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Yinyouyang (Jimmy) Bu, Eric Yang and Rui (Rick) Yin discuss how they made the top 100 at this year’s virtual GLO-BUS Simulation.
1687- The number of teams across 93 colleges & universities that participated worldwide in GLO-BUS this Fall; a virtual, business strategy competition where students manage a simulated tech company over an 8-week period.
So, how exactly did one team from McMaster’s W Booth School of Engineering Practice & Technology (SEPT) remain in the top 100 for the duration of the competition? You would need to ask Yinyouyang (Jimmy) Bu, Eric Yang and Rui(Rick)Yin to find out.
Between October and November, Automation Engineering Technology students, Bu,Yang and Yin made W Booth School history, earning a Global Top 100 Ranking each week, and receiving a Bulls Eye Award bonus point for accurately forecasting total revenues, earnings per share, and image rating in week 10 of the simulation.
Competing against final-year commerce and second- year MBA students, most of whom have taken numerous classes in business related topics such as finance, economics, marketing, operations, and human behaviour, the trio’s exceptional performance is a testament to the applied nature of the integrated engineering-management curriculum and critical thinking skills, students develop throughout SEPT’s BTech program.
“It’s a dream for every student to make their school feel proud.” Says Bu on representing McMaster in the simulation.
Yang, contemplating on their achievement says, “I feel honoured and ecstatic for us to have achieved such a feat. Similarly, Yin says he is “Pleasantly surprised and proud,” of the team’s outstanding performance.
When asked to share their winning approach, the team point to ‘differentiation strategy’- a business term defining how you make your firm stand out from otherwise similar competitors in the marketplace, and one taught in the online Strategic Management course of their program.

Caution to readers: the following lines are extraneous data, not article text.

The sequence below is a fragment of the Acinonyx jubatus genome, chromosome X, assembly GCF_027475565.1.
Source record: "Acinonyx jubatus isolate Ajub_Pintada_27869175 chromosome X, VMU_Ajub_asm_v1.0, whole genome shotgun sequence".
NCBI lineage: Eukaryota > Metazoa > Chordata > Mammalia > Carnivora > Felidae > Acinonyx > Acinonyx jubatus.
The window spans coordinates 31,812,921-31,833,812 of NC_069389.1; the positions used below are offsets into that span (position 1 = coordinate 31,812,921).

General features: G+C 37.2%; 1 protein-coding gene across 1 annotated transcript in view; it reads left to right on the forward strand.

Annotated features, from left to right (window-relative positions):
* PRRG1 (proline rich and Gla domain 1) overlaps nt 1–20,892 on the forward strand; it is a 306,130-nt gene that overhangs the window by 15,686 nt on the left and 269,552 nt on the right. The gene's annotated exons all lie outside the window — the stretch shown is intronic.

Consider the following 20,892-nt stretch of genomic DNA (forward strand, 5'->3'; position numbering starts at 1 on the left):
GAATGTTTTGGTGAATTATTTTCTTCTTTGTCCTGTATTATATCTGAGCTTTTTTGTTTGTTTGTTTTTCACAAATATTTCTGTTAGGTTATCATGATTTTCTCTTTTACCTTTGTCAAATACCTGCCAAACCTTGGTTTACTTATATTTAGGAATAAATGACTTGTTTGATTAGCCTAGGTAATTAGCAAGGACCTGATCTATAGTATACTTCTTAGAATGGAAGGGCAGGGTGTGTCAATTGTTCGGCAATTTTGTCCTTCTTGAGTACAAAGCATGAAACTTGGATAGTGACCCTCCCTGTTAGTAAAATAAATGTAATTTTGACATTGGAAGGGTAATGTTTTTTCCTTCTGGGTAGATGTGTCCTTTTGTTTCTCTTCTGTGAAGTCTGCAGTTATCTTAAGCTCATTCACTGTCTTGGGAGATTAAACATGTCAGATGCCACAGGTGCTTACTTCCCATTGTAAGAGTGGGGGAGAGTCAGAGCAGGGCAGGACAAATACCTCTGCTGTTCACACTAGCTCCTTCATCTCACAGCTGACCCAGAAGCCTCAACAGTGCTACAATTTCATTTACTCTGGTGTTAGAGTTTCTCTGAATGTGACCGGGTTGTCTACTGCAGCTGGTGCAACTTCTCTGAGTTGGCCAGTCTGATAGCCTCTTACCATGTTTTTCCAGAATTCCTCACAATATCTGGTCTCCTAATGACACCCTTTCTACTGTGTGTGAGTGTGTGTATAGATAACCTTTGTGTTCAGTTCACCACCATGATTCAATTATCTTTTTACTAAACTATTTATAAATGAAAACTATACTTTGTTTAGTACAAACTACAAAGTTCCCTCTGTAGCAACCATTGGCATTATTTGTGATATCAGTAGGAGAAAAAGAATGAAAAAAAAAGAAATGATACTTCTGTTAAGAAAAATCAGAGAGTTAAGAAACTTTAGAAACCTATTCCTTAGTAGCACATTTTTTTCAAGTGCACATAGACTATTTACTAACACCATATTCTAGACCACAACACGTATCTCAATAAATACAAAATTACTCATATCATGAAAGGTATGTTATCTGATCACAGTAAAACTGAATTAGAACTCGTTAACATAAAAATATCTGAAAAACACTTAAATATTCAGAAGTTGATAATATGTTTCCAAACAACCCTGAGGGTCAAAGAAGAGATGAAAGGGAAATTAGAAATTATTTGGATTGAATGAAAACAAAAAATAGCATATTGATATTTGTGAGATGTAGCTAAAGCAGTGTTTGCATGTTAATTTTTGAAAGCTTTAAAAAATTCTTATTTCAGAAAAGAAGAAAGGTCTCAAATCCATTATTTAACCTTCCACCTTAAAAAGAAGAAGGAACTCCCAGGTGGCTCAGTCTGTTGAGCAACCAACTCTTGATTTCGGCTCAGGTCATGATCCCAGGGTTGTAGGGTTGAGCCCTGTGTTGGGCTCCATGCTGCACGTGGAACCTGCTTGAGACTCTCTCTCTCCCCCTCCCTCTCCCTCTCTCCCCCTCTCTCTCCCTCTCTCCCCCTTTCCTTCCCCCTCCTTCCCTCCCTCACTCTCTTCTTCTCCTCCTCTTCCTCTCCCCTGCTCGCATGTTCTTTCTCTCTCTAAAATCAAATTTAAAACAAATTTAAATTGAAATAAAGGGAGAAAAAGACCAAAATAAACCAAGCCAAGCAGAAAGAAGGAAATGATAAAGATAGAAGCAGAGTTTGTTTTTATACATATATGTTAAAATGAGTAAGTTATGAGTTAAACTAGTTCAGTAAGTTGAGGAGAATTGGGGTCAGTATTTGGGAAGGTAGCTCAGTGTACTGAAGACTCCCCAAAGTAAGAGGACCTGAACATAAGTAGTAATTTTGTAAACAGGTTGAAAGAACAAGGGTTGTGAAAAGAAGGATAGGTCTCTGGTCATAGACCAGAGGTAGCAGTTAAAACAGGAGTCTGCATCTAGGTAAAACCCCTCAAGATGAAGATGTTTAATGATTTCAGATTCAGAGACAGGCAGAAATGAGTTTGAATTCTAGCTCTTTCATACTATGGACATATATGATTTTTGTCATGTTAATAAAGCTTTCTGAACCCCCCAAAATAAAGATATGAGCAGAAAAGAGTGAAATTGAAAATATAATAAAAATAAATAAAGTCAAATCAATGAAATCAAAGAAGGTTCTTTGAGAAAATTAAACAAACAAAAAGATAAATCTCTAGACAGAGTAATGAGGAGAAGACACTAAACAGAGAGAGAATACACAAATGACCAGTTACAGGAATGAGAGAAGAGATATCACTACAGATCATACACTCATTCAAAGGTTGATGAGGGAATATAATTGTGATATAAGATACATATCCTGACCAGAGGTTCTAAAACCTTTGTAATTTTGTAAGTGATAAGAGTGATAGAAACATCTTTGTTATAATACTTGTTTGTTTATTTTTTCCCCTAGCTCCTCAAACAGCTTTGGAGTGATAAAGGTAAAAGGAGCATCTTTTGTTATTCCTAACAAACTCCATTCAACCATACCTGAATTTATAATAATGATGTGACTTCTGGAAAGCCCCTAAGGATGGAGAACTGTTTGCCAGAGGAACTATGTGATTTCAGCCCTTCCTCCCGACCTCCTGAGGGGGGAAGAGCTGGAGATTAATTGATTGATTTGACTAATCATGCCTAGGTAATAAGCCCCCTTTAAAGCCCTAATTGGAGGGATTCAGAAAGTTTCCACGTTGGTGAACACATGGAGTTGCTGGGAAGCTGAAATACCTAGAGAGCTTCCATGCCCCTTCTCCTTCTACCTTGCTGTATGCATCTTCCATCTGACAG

“We kept to that throughout the whole simulation and focused on market trends and how other teams’ strategies would affect us.” says Yang.
It’s also fair to say that their collaborative, team effort no doubt played a part in their achievement.
Eric Yang- Automation Engineering Technology
“Teamwork was a major contributor to our success. It can be difficult to make so many decisions while having everyone on the same page,” Yang describes. “However, with our communication and willingness to understand each other’s points of view, we were able to productively combine our skills and work together effectively.”
Despite having a “pretty busy term,” this semester, the team dedicated every Thursday afternoon and night to the simulation, even meeting on weekends when they couldn’t agree on certain aspects.
“We spent time extrapolating the market average and our main competitors’ statistics every time before the next decision period of the simulation…. genuinely, we spent most of our free time on it, as we had 3 more projects to work on and 2 busy courses full of labs and assignments.”
Clearly, their dedication paid off and earning a Global Top 100 ranking within the first week of the simulation gave them enough momentum to keep pushing.
“After starting the first few rounds of the simulation well, we were in a unique position with a large target on our backs from our competitors.” Yang describes. “This was more than enough to motivate us to stay focused and made us realize that we needed to properly analyze and consider every detail if we wanted to continue doing well.”